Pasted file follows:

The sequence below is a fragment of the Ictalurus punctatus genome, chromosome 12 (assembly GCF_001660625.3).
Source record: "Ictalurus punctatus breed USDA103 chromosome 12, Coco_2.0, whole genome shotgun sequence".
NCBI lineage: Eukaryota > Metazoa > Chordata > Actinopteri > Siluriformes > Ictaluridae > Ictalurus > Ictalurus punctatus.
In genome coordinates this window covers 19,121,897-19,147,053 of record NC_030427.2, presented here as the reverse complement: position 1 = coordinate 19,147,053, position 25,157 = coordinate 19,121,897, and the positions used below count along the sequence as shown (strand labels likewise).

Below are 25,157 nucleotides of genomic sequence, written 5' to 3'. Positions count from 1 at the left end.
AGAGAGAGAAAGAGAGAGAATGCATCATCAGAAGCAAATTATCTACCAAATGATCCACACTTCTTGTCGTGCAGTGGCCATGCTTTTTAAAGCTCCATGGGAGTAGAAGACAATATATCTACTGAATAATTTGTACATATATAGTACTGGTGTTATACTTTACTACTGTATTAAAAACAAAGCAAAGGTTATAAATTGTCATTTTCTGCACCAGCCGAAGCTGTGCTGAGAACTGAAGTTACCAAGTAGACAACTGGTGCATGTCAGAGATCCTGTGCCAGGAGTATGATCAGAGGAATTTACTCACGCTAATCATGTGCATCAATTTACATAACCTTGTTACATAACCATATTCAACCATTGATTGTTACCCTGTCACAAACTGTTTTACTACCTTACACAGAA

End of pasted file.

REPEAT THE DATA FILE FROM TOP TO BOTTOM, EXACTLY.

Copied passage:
The sequence below is a fragment of the Ictalurus punctatus genome, chromosome 12 (assembly GCF_001660625.3).
Source record: "Ictalurus punctatus breed USDA103 chromosome 12, Coco_2.0, whole genome shotgun sequence".
NCBI lineage: Eukaryota > Metazoa > Chordata > Actinopteri > Siluriformes > Ictaluridae > Ictalurus > Ictalurus punctatus.
In genome coordinates this window covers 19,121,897-19,147,053 of record NC_030427.2, presented here as the reverse complement: position 1 = coordinate 19,147,053, position 25,157 = coordinate 19,121,897, and the positions used below count along the sequence as shown (strand labels likewise).

Below are 25,157 nucleotides of genomic sequence, written 5' to 3'. Positions count from 1 at the left end.
AGAGAGAGAAAGAGAGAGAATGCATCATCAGAAGCAAATTATCTACCAAATGATCCACACTTCTTGTCGTGCAGTGGCCATGCTTTTTAAAGCTCCATGGGAGTAGAAGACAATATATCTACTGAATAATTTGTACATATATAGTACTGGTGTTATACTTTACTACTGTATTAAAAACAAAGCAAAGGTTATAAATTGTCATTTTCTGCACCAGCCGAAGCTGTGCTGAGAACTGAAGTTACCAAGTAGACAACTGGTGCATGTCAGAGATCCTGTGCCAGGAGTATGATCAGAGGAATTTACTCACGCTAATCATGTGCATCAATTTACATAACCTTGTTACATAACCATATTCAACCATTGATTGTTACCCTGTCACAAACTGTTTTACTACCTTACACAGAA